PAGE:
Secretary Chris Abruzzo told reporters two days after the fire started that he had been able to see the charred well pad from about 500 yards away and could see methane gas “shooting out” of the wellhead.

In its notice of violation letter, the DEP cited Chevron for “hazardous venting of gas,” “open burning,” and “discharge of production fluids onto the ground.” However, Poister stressed that Chevron’s most serious violation was not blocking state regulators, but an equipment failure on the wellhead that is believed to have caused the explosion that took the life of 27-year-old Ian McKee, a contractor on the site. 

“That’s what we want to get to the bottom of,” Poister said.

Scott Perry, DEP’s deputy secretary for oil and gas, told StateImpact Pennsylvania that the department’s initial lack of direct access to the site would not impact its investigation. 

“It did impede our ability to monitor the conditions at the site which was one of our concerns, whether or not the conditions could change and pose a threat to public safety,” Perry said.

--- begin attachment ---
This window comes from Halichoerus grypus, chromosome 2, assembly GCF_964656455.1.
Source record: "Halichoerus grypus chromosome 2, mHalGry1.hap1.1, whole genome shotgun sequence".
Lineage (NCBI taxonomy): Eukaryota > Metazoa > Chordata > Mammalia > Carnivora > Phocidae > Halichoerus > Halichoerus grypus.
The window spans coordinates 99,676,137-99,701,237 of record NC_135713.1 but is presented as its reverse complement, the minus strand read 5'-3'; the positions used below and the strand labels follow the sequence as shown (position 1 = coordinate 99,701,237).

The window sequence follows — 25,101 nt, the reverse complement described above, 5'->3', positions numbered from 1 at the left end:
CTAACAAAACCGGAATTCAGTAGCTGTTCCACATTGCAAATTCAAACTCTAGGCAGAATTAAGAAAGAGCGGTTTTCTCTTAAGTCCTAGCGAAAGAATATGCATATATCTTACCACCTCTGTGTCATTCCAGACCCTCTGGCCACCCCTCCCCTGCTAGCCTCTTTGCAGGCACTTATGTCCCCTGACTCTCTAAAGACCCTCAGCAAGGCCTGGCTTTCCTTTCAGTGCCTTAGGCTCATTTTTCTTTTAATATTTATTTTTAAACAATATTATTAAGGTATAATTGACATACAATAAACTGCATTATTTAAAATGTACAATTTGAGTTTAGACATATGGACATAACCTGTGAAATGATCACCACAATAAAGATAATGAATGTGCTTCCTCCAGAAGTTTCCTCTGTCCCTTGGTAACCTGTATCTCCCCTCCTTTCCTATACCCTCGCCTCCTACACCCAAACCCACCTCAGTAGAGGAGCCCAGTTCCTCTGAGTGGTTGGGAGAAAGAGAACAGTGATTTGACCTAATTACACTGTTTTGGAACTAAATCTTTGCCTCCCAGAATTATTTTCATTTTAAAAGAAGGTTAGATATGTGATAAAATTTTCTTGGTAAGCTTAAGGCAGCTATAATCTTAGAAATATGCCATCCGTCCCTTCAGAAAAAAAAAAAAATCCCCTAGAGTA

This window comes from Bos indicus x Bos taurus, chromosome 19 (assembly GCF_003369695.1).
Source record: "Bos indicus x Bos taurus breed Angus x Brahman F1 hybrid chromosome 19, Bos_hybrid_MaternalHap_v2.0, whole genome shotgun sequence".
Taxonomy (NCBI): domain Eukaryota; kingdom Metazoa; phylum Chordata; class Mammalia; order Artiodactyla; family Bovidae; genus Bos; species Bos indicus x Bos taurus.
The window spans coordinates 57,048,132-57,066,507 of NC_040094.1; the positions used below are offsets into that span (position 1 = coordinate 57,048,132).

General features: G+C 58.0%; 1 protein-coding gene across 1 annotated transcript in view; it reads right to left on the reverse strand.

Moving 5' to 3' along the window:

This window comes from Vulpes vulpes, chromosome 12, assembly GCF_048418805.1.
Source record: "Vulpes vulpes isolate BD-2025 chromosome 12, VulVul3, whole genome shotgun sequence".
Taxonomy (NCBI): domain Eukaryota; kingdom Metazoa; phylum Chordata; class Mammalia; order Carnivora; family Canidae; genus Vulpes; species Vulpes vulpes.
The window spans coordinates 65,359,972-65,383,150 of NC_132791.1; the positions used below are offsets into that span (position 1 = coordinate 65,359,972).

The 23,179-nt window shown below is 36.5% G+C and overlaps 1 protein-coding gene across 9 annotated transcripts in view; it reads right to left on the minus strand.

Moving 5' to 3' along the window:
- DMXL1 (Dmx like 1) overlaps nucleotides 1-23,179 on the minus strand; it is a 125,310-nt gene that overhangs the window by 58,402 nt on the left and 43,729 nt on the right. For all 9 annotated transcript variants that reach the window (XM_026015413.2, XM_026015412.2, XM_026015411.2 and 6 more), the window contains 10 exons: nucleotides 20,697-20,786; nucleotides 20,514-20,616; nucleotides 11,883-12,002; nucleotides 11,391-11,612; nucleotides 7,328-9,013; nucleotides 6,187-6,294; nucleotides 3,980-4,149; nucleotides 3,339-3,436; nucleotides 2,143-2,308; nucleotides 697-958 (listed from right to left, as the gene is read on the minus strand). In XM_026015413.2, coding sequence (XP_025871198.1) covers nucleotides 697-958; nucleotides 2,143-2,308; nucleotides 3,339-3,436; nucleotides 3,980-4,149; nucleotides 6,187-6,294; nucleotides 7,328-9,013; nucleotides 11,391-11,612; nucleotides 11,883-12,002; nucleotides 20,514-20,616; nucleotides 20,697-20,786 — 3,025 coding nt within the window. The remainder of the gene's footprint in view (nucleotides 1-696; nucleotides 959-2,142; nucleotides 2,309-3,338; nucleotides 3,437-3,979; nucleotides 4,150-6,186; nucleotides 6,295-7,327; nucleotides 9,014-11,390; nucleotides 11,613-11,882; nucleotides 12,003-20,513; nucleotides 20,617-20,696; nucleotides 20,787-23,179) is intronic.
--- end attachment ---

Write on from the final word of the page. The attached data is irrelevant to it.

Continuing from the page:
The DEP is preparing a more detailed after-action report about the incident. The department is planning to meet with Chevron to discuss the violations, which could result in fines.

Lawmakers have praised DEP for a “textbook” response to the fire. However, Chevron has sustained widespread criticism for its response, especially for giving out coupons for free pizza as an apology to nearby residents.

In a statement, Chevron said “the safety of the emergency responders was of paramount concern to Chevron and the participants of the [Unified Incident Command Center] throughout the course of the incident.”

“We will continue to cooperate with the Pennsylvania Department of Environmental Protection and all appropriate regulatory authorities throughout the investigation and thereafter.”